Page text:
Celebrate Learning

I don’t think we treat learning as the wonder it is enough. More often than not, in my experience, the “end” of the learning process of a specific topic or unit is marked with a test. I think this is tradition, how learning and school have been traditionally approached, but I don’t think it should be so. Learning should be celebrated, ideas should be shared, discussions should be had and we should remember that learning is a lifelong process. We can consistently improve our knowledge and skills, so to mark an end seems ridiculous to me. As if to say you’ve learned all there is to learn about this or at least all you need to know to be successful. Where is the wonder? Where is the celebration of the fantastic beauty of learning?

Ben Johnson wrote in his article, A Celebration of Learning, the realization he had about the way he taught and how he decided that rather than focusing on students mistakes and what they had yet to learn he would celebrate what they had already learned. He talks about bringing the celebration of learning into the classroom even in seemingly small ways: exit tickets, student work posted on the walls, and having students share with their peers next to them.

If you haven’t watched Rita Pierson’s TEDtalks video yet, I suggest you do. It’s only seven minutes and it will get you in a wonderful mind frame for teaching in a way that celebrates your students’ learning. One of the most powerful examples she gives is the way she marks assignments. On a test out of twenty a student answered two questions correct and eighteen incorrect. Rather than putting a -18 on that students paper, she wrote a +2 and a smiley face 🙂 She says that a -18 will suck everything out of that student, but a +2 will remind them that they didn’t get everything wrong and they’re “not all bad”. What students have learned is therefore celebrated and they can build up from their. It’s a better place to build from.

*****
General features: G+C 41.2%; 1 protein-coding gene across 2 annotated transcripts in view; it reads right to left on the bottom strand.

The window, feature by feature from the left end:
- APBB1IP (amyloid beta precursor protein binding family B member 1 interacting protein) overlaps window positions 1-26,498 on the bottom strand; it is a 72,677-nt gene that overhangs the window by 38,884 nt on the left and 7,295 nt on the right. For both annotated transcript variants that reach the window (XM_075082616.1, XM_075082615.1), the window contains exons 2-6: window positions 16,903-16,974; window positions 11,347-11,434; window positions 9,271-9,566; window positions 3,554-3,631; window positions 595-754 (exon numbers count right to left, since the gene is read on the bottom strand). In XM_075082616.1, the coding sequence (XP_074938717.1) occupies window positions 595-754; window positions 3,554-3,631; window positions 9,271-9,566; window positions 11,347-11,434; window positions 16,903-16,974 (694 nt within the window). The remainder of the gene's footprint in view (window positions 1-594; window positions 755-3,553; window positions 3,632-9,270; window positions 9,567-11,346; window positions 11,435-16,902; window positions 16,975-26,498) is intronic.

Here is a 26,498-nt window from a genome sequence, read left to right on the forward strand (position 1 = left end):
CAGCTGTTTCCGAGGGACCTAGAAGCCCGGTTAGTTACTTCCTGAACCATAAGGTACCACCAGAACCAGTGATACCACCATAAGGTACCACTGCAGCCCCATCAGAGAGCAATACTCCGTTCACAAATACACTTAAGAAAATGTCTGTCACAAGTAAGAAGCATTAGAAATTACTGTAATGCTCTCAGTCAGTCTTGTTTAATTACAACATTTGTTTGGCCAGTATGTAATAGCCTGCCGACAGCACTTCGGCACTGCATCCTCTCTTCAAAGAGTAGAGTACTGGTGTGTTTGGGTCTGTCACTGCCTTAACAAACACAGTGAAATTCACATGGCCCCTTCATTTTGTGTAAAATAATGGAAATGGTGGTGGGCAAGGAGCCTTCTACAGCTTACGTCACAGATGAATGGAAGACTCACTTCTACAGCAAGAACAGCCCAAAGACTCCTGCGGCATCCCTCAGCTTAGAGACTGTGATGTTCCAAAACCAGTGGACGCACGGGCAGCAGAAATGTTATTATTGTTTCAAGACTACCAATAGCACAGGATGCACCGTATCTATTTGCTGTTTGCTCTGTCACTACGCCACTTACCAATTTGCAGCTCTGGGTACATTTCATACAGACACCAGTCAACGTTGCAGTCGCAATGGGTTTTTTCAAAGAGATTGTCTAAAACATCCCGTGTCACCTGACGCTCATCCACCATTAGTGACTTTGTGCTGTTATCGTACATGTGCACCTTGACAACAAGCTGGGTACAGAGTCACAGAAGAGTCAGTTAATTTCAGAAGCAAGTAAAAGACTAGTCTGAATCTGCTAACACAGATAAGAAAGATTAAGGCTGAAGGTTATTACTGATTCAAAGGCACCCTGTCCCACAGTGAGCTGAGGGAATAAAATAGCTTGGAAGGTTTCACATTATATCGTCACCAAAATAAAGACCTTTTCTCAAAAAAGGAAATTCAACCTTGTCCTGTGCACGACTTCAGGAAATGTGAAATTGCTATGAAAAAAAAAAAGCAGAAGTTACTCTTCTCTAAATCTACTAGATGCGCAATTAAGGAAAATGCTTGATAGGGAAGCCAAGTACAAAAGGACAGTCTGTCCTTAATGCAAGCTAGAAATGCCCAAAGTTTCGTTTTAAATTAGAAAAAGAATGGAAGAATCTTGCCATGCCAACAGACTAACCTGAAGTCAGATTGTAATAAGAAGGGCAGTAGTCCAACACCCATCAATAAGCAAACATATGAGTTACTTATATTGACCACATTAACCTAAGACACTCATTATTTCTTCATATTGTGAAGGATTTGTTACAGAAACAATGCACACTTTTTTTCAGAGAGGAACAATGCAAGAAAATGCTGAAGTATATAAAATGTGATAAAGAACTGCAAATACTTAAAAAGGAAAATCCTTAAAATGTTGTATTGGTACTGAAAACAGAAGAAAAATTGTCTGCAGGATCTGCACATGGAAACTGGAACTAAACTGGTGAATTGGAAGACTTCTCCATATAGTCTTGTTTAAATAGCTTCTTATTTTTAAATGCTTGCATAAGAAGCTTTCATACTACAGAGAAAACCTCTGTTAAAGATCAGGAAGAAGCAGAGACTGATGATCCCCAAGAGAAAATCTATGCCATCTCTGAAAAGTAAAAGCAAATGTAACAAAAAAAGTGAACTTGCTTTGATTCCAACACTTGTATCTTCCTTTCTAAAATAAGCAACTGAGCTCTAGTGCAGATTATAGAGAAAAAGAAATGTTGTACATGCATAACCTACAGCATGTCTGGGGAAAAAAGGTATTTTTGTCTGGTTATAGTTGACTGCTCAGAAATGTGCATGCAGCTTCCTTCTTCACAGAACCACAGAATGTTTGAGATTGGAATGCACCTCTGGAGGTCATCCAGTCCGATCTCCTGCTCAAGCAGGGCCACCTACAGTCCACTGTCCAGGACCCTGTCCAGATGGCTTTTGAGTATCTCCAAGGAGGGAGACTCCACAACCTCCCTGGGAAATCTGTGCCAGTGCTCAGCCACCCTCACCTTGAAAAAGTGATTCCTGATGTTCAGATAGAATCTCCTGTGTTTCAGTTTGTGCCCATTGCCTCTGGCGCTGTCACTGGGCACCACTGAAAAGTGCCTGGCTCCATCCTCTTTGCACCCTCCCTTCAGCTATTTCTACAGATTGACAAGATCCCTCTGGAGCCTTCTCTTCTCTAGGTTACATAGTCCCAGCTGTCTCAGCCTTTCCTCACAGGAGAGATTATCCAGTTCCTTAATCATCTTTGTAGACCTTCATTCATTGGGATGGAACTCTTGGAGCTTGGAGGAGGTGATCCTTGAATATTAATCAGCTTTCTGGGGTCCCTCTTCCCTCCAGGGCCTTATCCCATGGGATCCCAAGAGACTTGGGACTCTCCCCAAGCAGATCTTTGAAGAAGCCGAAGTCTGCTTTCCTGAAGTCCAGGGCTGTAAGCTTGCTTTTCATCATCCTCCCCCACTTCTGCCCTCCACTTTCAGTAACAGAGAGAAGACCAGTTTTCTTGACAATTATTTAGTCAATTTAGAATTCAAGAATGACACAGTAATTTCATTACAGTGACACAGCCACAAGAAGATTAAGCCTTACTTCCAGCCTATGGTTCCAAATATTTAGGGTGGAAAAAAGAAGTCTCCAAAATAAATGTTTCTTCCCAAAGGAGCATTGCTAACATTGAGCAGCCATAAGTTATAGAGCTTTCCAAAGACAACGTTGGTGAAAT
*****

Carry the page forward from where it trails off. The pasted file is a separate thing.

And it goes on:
Additionally, in Leigh Weaver’s article: Learning Celebrations: Everyone benefits when students share their work with guests, Leigh gives the example of hosting open houses to give students the opportunity to celebrate and share what they’ve been learning. I like this example as well as the advice she gives to make sure the students are benefiting from the celebration. Something that encouraged my own love of learning was being able to go home and share everything I learned with  my parents. I think having class parties like this is a step in the right direction for celebrating learning.

I also think learning can be celebrated more continuously throughout the process and in many different ways with the added benefit of current technology. Students can be encouraged to blog updates about their learning, have discussions about the things they’re learning, and share things they’re proud of. Students can tweet things they’ve learned and get in touch with people who can expand their learning further. Students can use presentation tools, like Prezi,  to share and celebrate their learning with their peers (and everyone on the internet if they choose). Youtube and other video sharing platforms can be used to share a video blog or performance of what a student has learned. Students can also use technology to seek out experts in the area of study they’re learning about using many platforms including, skype and google hangouts.